A power source 19 is provided to charge each of the blocks 8, 9, 10, 11 to a cathode (negative) potential and the anode 15 to an anode (positive) potential.
In a process of the invention conducted utilising the apparatus shown in the drawings, argon gas was introduced into the duct 2 between the process chamber 1 and the scrubbing apparatus 5 at a rate of 30 to 40 standard cm3 /min and, by virtue of the operation of the vacuum pump system 4, is urged through the scrubbing apparatus 5. It should be noted that this flow rate can be of the order of several, for example 2 to 3, litres/minute.
A variable voltage was provided from the power source 19 in the form of a rectified AC supply via a full wave bridge from a high reactance transformer such that arcs are not sustained.
At an operating pressure in the scrubbing apparatus 5 of 2 mbar, the power to the blocks 8, 9, 10, 11 was slowly increased and the voltage/current characteristics measured. At about 100 v to the blocks 8, 9, 10, 11 (the anode 16 being at earth potential) a plasma was observed in the individual bores. Further increases in the supplied power led to voltage saturation but with the current substantially continuously increasing; this was the onset of the hollow cathode effect.
The current/voltage (I/V) characteristics are shown in FIG. 4 indicating a saturation voltage of about 250 v at relatively high current for the particular gas used, in this case argon.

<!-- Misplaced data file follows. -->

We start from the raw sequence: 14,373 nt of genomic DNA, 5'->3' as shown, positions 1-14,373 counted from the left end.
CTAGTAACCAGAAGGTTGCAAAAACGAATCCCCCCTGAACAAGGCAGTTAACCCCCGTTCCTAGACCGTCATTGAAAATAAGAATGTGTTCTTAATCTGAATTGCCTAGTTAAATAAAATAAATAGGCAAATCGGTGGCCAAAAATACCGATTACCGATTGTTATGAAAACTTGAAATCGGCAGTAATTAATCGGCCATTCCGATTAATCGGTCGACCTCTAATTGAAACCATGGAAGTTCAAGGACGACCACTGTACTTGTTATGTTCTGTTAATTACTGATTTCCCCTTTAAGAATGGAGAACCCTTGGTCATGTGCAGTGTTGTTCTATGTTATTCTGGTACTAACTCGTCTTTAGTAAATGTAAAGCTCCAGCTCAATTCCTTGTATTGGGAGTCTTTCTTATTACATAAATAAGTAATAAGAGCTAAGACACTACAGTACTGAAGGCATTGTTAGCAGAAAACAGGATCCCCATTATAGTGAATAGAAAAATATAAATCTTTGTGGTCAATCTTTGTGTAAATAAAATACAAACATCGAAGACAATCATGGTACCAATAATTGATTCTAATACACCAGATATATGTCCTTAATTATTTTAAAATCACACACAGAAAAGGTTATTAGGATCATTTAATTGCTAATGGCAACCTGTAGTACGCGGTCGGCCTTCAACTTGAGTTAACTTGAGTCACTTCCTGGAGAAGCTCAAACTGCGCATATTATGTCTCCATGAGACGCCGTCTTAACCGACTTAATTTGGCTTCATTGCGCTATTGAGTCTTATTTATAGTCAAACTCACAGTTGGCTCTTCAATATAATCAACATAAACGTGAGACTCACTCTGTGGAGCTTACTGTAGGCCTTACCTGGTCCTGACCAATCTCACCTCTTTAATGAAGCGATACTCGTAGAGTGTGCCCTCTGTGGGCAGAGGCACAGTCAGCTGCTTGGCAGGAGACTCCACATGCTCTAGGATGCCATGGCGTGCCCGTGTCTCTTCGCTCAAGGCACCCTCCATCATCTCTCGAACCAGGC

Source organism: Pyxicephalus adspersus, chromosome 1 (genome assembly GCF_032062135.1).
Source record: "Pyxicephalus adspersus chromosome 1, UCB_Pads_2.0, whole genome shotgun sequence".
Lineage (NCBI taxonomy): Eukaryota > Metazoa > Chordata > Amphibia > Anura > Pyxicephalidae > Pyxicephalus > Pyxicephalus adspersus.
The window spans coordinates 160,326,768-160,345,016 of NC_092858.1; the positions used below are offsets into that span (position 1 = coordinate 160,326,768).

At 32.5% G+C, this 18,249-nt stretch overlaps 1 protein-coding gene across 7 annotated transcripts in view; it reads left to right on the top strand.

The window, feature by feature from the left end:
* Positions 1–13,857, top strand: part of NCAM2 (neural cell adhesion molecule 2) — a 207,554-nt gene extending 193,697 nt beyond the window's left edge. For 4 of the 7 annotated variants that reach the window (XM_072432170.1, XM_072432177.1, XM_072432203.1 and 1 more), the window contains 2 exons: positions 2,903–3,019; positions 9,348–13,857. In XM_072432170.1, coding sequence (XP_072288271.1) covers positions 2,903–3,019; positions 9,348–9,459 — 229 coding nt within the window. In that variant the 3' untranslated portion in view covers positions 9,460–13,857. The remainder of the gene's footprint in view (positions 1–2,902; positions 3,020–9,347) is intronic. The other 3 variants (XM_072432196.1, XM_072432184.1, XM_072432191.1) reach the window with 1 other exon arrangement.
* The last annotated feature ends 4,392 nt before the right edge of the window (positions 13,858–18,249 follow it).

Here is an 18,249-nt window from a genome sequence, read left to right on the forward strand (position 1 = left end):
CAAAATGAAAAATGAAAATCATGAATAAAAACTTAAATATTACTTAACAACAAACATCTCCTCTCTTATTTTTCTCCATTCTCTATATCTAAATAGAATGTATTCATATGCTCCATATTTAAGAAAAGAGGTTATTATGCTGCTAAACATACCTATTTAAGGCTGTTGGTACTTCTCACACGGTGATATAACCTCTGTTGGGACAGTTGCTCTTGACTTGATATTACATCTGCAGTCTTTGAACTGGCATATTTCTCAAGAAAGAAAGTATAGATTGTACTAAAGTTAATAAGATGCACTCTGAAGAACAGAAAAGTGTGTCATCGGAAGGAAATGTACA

To illustrate the scrubbing of undesirable exhaust gas components, methane gas was caused to flow from the process chamber and mix with the argon supply introducing an argon/methane gas mixture in to the individual bores of the blocks 8, 9, 10, 11 moved the onset of the saturation voltage to over 400 v and resulted in the decomposition of the methane component of the gas mixture in to a graphitic powder within the hollow cathode bores.
In long term use of the scrubbing system, contamination due to the decomposition of methane and the formation of graphitic powder in the bores build up. This may necessitate the orientation of the blocks 8, 9, 10, 11 such that the bores therein are vertical, thereby allowing such particles to be expelled from the bores and directed in to some form of collector for ready removal for the apparatus and subsequent collection.
The use of methane in the above illustration of the invention demonstrates the effective scrubbing of strongly bonded molecules, the C--H bond in methane being particularly strong.